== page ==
Title:
A CONCENTRATED SOLAR THERMAL POWER PLANT AND METHOD
Kind Code:
A1


Abstract:
The concentrated solar power (CSP) plant comprises a solar field and a vapor turbine system. The vapor turbine system includes a vapor turbine arrangement. The vapor turbine arrangement receives super-heated vapor generated by heating a working fluid circulating in the vapor turbine system. The plant further comprises a thermal transfer system configured for transferring solar thermal energy from the solar field to the vapor turbine system. Moreover, a supplemental-energy delivery device is provided, which is configured for superheating the vapor, when the solar thermal energy from the solar field is insufficient to generate superheated vapor.



Inventors:
Namburi, Adi Narayana (Bangalore, IN)
Kosamana, Bhaskara (Bangalore, IN)
Govindasamy, Rakesh (Bangalore, IN)
Application Number:
14/650295
Publication Date:
10/22/2015
Filing Date:
12/05/2013
Assignee:
NUOVO PIGNONE SRL
Primary Class:
Other Classes:
126/611
International Classes:
F03G6/06; F24S10/30; F24S90/00
View Patent Images:
Related US Applications:
20090139207Thermo-electric auxiliary power unitJune, 2009Reiners et al.
20090314001METHOD OF STARTING AND STOPPING GAS TURBINE AND START-AND-STOP CONTROL DEVICEDecember, 2009Tanaka et al.
20080041065Ultra-Micro Gas TurbineFebruary, 2008Muller et al.
20060260292Gas turbine exhaust diffuserNovember, 2006Tanioka
20090293478CONDENSER AND STEAM TURBINE POWER PLANTDecember, 2009Takahashi et al.
20080314047COOLING SYSTEMS FOR USE ON AIRCRAFTDecember, 2008Anderson et al.
20100058748EGR Cooler DefoulingMarch, 2010Styles et al.
20050178110Precat-NOx adsorber exhaust aftertreatment system for internal combustion enginesAugust, 2005Mital et al.
20090188475EGR DEVICEJuly, 2009Ueda
20100050632WORK MACHINE WITH DRIVE TRAIN COUPLED TURBO COMPOUNDINGMarch, 2010Vuk
20080295485Regeneration systemDecember, 2008Wiley et al.



Foreign References:
WO2011119413A22011-09-29
Primary Examiner:
HU, XIAOTING
Attorney, Agent or Firm:
General Electric Company (Norwalk, CT, US)
Claims:
What is claimed is:

1. A concentrated solar power plant comprising: a solar field; a vapor turbine system comprising a vapor turbine arrangement receiving superheated vapor generated by heating a working fluid circulating in the vapor turbine system; a thermal transfer system configured to transfer solar thermal energy from the solar field to the vapor turbine system; and a supplemental-energy delivery device configured to superheat the vapor when the solar thermal energy from the solar field is insufficient to generate sufficient superheated vapor, wherein the supplemental-energy delivery device comprises a vapor compressor.

2. The plant of claim 1, wherein the vapor turbine system further comprises a Rankine cycle system.

3. The plant of claim 1, further comprising: a heat transfer medium circuit receiving thermal energy from the solar field; a working fluid circuit; a heat exchanger arrangement configured to transfer thermal energy from heat transfer medium, circulating in the heat transfer medium circuit, to the working fluid.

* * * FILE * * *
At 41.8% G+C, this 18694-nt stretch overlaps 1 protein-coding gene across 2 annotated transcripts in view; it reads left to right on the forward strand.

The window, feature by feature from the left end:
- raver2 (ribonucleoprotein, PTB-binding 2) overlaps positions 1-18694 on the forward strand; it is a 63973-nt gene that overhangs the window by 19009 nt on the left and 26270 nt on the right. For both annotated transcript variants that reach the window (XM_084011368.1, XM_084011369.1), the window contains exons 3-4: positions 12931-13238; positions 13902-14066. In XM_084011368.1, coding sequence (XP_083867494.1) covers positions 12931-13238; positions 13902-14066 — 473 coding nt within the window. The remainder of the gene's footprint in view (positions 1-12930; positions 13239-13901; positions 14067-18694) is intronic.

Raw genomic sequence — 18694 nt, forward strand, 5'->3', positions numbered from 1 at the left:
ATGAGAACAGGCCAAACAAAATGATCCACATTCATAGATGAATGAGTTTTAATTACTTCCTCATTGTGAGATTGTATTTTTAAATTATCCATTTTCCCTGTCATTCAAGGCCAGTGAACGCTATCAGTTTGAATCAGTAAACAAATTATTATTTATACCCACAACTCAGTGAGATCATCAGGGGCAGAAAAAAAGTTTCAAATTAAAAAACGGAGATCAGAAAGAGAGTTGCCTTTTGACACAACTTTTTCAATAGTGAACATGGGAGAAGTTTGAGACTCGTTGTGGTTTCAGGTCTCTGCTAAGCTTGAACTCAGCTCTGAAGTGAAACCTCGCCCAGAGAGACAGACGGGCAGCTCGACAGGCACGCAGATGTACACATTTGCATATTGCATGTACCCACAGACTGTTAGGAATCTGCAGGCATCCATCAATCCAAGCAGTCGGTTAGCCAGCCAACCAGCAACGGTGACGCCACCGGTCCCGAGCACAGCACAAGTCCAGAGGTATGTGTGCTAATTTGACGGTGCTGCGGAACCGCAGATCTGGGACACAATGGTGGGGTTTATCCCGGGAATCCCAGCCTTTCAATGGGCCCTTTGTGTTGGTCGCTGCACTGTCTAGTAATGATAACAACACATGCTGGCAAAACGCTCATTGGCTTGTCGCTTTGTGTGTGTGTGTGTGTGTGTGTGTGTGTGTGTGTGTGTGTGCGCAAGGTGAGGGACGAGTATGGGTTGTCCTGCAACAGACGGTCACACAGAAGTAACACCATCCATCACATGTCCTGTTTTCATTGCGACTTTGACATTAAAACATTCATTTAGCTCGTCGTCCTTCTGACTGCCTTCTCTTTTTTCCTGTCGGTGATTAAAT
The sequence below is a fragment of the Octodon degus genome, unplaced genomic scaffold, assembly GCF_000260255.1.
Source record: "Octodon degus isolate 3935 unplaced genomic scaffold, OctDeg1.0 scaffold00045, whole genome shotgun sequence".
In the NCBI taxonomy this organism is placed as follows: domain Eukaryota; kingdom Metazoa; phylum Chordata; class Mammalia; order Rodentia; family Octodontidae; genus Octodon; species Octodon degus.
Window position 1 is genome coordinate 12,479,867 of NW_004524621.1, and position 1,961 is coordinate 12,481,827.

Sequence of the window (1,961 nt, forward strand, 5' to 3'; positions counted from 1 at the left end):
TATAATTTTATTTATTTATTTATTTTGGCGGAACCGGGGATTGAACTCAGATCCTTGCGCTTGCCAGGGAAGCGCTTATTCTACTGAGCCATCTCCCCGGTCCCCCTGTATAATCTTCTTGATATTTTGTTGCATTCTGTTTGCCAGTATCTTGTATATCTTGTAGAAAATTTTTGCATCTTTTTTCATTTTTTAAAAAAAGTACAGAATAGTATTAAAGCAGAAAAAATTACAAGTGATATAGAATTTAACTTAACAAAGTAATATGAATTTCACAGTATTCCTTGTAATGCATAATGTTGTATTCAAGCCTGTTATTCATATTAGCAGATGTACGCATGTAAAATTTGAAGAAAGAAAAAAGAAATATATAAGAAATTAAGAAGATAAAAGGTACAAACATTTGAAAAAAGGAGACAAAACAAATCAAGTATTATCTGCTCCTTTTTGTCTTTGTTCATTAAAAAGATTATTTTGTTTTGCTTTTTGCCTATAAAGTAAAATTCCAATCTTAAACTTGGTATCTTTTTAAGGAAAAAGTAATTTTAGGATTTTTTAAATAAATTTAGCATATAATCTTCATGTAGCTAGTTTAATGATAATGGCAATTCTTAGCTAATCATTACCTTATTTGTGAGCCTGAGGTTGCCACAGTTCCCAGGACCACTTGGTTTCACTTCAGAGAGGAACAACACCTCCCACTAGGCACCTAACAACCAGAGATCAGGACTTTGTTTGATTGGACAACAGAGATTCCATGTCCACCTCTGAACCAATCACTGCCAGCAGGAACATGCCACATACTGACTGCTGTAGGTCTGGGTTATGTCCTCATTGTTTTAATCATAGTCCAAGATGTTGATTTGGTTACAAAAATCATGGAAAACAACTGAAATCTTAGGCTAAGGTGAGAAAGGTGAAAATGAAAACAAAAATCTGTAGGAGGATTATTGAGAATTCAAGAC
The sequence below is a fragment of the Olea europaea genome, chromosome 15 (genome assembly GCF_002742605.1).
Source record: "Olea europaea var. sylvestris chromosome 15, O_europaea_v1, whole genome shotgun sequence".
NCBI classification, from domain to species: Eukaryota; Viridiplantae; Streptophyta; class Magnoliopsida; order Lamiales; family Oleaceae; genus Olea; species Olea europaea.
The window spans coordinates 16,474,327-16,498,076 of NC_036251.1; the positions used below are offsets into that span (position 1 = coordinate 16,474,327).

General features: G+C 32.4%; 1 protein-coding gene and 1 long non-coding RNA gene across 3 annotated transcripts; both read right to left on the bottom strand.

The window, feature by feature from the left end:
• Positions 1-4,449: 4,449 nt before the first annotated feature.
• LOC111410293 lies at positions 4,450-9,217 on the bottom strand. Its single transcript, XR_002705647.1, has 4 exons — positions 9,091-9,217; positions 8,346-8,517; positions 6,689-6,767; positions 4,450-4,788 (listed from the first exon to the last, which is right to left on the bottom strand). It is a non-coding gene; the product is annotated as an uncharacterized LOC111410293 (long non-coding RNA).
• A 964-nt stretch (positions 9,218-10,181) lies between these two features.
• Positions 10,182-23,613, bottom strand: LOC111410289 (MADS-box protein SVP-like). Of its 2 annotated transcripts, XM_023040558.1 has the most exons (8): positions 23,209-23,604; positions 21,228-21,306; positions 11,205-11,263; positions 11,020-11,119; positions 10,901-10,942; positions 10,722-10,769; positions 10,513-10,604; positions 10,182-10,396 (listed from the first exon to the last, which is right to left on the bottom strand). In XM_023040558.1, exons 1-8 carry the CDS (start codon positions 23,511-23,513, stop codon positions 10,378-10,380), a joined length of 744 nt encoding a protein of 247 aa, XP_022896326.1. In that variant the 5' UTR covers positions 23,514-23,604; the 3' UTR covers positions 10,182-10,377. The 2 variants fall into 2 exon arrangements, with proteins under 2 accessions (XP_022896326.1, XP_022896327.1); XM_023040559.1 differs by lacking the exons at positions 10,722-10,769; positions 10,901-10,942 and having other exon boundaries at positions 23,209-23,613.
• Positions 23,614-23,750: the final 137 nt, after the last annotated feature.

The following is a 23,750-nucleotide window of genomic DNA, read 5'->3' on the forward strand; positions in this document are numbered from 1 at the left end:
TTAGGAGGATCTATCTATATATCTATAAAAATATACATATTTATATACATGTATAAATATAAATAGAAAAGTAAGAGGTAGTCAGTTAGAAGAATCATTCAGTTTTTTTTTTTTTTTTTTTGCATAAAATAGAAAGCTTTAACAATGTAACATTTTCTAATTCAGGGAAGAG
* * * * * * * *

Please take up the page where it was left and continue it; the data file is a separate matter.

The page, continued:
4. The plant of claim 3, wherein the heat exchanger arrangement comprises a vapor generator and a super-heater.

5. The plant of claim 3, wherein the working fluid circuit comprises a secondary circuit configured to selectively divert the working fluid from the heat exchanger arrangement through the supplemental-energy delivery device and therefrom to the vapor turbine arrangement.

6. The plant of claim 1, wherein the vapor turbine arrangement comprises a high-pressure vapor turbine and a low-pressure vapor turbine, and wherein the supplemental-energy delivery device is configured to deliver superheated vapor to the low-pressure vapor turbine, bypassing the high-pressure vapor turbine.

7. The plant of claim 1, wherein the heat exchanger arrangement comprises a reheater, wherein the reheater is configured to receive thermal energy from the heat transfer medium circuit, receive partly expanded vapor from the high-pressure vapor turbine, reheat the partly expanded vapor, and deliver the reheated vapor to the low-pressure vapor turbine, and wherein the reheater is inoperative when the supplemental-energy delivery device is in operation.

8. The plant of claim 6, wherein, depending upon the solar thermal energy available from the solar field, the heat exchanger arrangement comprises a super-heater in fluid communication selectively: with the high-pressure vapor turbine, or with a secondary circuit of the working fluid circuit and the supplemental-energy delivery device.

9. The plant of claim 6, wherein the vapor turbine system is configured to selectively: expand the superheated vapor sequentially in the high-pressure vapor turbine and in the low-pressure vapor turbine to produce mechanical power, when the vapor is superheated by solar thermal energy; or the high-pressure vapor turbine and expand the superheated vapor in the low-pressure vapor turbine to produce mechanical power, when the vapor is superheated by energy delivered by the supplemental-energy delivery device.